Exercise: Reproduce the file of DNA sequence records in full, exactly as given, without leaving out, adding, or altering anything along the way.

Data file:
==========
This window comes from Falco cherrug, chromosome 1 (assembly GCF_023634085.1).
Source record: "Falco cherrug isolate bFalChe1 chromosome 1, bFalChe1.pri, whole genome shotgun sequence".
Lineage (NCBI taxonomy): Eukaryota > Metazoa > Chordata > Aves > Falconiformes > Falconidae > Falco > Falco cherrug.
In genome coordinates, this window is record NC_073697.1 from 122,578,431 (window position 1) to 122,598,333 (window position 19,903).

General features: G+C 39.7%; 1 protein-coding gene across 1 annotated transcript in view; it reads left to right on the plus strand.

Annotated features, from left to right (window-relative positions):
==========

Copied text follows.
This window comes from Falco cherrug, chromosome 1 (assembly GCF_023634085.1).
Source record: "Falco cherrug isolate bFalChe1 chromosome 1, bFalChe1.pri, whole genome shotgun sequence".
Lineage (NCBI taxonomy): Eukaryota > Metazoa > Chordata > Aves > Falconiformes > Falconidae > Falco > Falco cherrug.
In genome coordinates, this window is record NC_073697.1 from 122,578,431 (window position 1) to 122,598,333 (window position 19,903).

General features: G+C 39.7%; 1 protein-coding gene across 1 annotated transcript in view; it reads left to right on the plus strand.

Annotated features, from left to right (window-relative positions):